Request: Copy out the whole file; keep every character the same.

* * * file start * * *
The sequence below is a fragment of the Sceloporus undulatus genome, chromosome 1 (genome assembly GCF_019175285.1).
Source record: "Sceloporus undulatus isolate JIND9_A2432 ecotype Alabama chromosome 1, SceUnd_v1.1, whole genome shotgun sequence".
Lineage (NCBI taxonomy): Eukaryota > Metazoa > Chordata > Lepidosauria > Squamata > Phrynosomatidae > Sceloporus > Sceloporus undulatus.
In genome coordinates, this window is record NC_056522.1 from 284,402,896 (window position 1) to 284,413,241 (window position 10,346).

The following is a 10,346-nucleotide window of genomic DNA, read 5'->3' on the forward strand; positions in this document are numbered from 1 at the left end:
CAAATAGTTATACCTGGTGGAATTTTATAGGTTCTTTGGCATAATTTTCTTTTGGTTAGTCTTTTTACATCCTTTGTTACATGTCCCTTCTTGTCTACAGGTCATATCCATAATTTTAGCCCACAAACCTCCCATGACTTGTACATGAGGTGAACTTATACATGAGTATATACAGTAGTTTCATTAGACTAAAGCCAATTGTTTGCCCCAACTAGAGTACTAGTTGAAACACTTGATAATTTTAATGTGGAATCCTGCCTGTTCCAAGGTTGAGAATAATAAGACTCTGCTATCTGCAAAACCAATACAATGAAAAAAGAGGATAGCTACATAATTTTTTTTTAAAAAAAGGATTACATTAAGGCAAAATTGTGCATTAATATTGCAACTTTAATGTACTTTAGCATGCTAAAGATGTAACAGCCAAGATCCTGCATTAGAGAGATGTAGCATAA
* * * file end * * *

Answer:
The sequence below is a fragment of the Sceloporus undulatus genome, chromosome 1 (genome assembly GCF_019175285.1).
Source record: "Sceloporus undulatus isolate JIND9_A2432 ecotype Alabama chromosome 1, SceUnd_v1.1, whole genome shotgun sequence".
Lineage (NCBI taxonomy): Eukaryota > Metazoa > Chordata > Lepidosauria > Squamata > Phrynosomatidae > Sceloporus > Sceloporus undulatus.
In genome coordinates, this window is record NC_056522.1 from 284,402,896 (window position 1) to 284,413,241 (window position 10,346).

The following is a 10,346-nucleotide window of genomic DNA, read 5'->3' on the forward strand; positions in this document are numbered from 1 at the left end:
CAAATAGTTATACCTGGTGGAATTTTATAGGTTCTTTGGCATAATTTTCTTTTGGTTAGTCTTTTTACATCCTTTGTTACATGTCCCTTCTTGTCTACAGGTCATATCCATAATTTTAGCCCACAAACCTCCCATGACTTGTACATGAGGTGAACTTATACATGAGTATATACAGTAGTTTCATTAGACTAAAGCCAATTGTTTGCCCCAACTAGAGTACTAGTTGAAACACTTGATAATTTTAATGTGGAATCCTGCCTGTTCCAAGGTTGAGAATAATAAGACTCTGCTATCTGCAAAACCAATACAATGAAAAAAGAGGATAGCTACATAATTTTTTTTTAAAAAAAGGATTACATTAAGGCAAAATTGTGCATTAATATTGCAACTTTAATGTACTTTAGCATGCTAAAGATGTAACAGCCAAGATCCTGCATTAGAGAGATGTAGCATAA